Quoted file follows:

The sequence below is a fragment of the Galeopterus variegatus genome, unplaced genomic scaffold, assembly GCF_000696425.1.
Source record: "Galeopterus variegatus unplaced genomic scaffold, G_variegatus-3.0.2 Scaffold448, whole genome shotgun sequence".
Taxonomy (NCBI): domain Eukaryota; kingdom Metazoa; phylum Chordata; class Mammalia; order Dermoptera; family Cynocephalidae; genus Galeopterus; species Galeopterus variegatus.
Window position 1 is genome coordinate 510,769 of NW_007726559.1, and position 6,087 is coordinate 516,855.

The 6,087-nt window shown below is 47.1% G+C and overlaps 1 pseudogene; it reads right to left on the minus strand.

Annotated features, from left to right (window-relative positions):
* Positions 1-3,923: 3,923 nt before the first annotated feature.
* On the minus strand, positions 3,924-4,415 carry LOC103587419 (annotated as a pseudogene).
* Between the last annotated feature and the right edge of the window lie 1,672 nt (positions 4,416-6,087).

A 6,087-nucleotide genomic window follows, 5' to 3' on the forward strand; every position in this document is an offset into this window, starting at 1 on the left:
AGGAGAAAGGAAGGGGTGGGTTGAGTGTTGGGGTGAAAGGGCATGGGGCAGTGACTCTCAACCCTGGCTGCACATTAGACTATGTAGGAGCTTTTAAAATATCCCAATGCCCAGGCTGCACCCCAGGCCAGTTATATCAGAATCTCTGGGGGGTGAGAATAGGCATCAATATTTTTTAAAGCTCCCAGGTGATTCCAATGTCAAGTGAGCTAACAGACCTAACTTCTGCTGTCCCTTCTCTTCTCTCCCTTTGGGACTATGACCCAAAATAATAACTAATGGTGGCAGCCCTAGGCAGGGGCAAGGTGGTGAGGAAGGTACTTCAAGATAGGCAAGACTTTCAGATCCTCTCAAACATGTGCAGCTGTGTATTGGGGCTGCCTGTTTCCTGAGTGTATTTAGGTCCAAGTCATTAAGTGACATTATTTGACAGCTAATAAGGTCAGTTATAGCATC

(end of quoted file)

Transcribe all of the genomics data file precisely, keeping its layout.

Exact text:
The sequence below is a fragment of the Galeopterus variegatus genome, unplaced genomic scaffold, assembly GCF_000696425.1.
Source record: "Galeopterus variegatus unplaced genomic scaffold, G_variegatus-3.0.2 Scaffold448, whole genome shotgun sequence".
Taxonomy (NCBI): domain Eukaryota; kingdom Metazoa; phylum Chordata; class Mammalia; order Dermoptera; family Cynocephalidae; genus Galeopterus; species Galeopterus variegatus.
Window position 1 is genome coordinate 510,769 of NW_007726559.1, and position 6,087 is coordinate 516,855.

The 6,087-nt window shown below is 47.1% G+C and overlaps 1 pseudogene; it reads right to left on the minus strand.

Annotated features, from left to right (window-relative positions):
* Positions 1-3,923: 3,923 nt before the first annotated feature.
* On the minus strand, positions 3,924-4,415 carry LOC103587419 (annotated as a pseudogene).
* Between the last annotated feature and the right edge of the window lie 1,672 nt (positions 4,416-6,087).

A 6,087-nucleotide genomic window follows, 5' to 3' on the forward strand; every position in this document is an offset into this window, starting at 1 on the left:
AGGAGAAAGGAAGGGGTGGGTTGAGTGTTGGGGTGAAAGGGCATGGGGCAGTGACTCTCAACCCTGGCTGCACATTAGACTATGTAGGAGCTTTTAAAATATCCCAATGCCCAGGCTGCACCCCAGGCCAGTTATATCAGAATCTCTGGGGGGTGAGAATAGGCATCAATATTTTTTAAAGCTCCCAGGTGATTCCAATGTCAAGTGAGCTAACAGACCTAACTTCTGCTGTCCCTTCTCTTCTCTCCCTTTGGGACTATGACCCAAAATAATAACTAATGGTGGCAGCCCTAGGCAGGGGCAAGGTGGTGAGGAAGGTACTTCAAGATAGGCAAGACTTTCAGATCCTCTCAAACATGTGCAGCTGTGTATTGGGGCTGCCTGTTTCCTGAGTGTATTTAGGTCCAAGTCATTAAGTGACATTATTTGACAGCTAATAAGGTCAGTTATAGCATC